Factors associated with presenting late or with advanced HIV disease in the Netherlands, 1996-2014: results from a national observational cohort

Eline L.M. Op de Coul, Ard van Sighem, Kees Brinkman, Birgit H. van Benthem, Marchina Ende, Suzanne Geerlings, Peter Reiss, - ATHENA study group

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Abstract

OBJECTIVES: Early testing for HIV and entry into care are crucial to optimise treatment outcomes of HIV-infected patients and to prevent spread of HIV. We examined risk factors for presentation with late or advanced disease in HIV-infected patients in the Netherlands.

METHODS: HIV-infected patients registered in care between January 1996 and June 2014 were selected from the ATHENA national observational HIV cohort. Risk factors for late presentation and advanced disease were analysed by multivariable logistic regression. Furthermore, geographical differences and time trends were examined.

RESULTS: Of 20,965 patients, 53% presented with late-stage HIV infection, and 35% had advanced disease. Late presentation decreased from 62% (1996) to 42% (2013), while advanced disease decreased from 46% to 26%. Late presentation only declined significantly among men having sex with men (MSM; p <0.001), but not among heterosexual males (p=0.08) and females (p=0.73). Factors associated with late presentation were: heterosexual male (adjusted OR (aOR), 1.59; 95% CI 1.44 to 1.75 vs MSM), injecting drug use (2.00; CI 1.69 to 2.38), age ≥ 50 years (1.46; CI 1.33 to 1.60 vs 30-49 years), region of origin (South-East Asia 2.14; 1.80 to 2.54, sub-Saharan Africa 2.11; 1.88 to 2.36, Surinam 1.59; 1.37 to 1.84, Caribbean 1.31; 1.13 to 1.53, Latin America 1.23; 1.04 to 1.46 vs the Netherlands), and location of HIV diagnosis (hospital 3.27; 2.94 to 3.63, general practitioner 1.66; 1.50 to 1.83, antenatal screening 1.76; 1.38 to 2.34 vs sexually transmitted infection clinic). No association was found for socioeconomic status or level of urbanisation. Compared with Amsterdam, 2 regions had higher adjusted odds and 2 regions had lower odds of late presentation. Results were highly similar for advanced disease.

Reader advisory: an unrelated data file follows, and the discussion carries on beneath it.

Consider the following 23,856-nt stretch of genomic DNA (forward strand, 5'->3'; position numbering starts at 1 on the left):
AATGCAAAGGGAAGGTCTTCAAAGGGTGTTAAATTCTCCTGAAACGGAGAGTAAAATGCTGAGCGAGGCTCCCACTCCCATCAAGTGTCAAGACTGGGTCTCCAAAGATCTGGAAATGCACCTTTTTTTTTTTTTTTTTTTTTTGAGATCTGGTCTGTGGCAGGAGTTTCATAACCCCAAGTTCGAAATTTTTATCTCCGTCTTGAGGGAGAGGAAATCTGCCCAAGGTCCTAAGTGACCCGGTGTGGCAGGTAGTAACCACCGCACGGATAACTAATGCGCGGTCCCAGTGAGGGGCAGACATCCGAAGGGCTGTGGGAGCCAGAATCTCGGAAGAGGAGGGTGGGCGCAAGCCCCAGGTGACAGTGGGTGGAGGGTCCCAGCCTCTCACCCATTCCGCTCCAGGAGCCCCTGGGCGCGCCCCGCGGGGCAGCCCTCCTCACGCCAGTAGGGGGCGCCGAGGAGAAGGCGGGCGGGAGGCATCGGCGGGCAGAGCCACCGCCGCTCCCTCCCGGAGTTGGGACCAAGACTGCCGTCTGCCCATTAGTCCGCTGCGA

CONCLUSIONS: Although the overall rate of late presentation is declining in the Netherlands, targeted programmes to reduce late HIV diagnoses remain needed for all risk groups, but should be prioritised for heterosexual males, migrant populations, people aged ≥ 50 years and certain regions in the Netherlands.

Original languageEnglish
Article numbere009688
Pages (from-to)e009688
JournalBMJ Open
Volume6
Issue number1
DOIs
Publication statusPublished - 4 Jan 2016

Bibliographical note

Published by the BMJ Publishing Group Limited. For permission to use (where not already granted under a licence) please go to http://www.bmj.com/company/products-services/rights-and-licensing/

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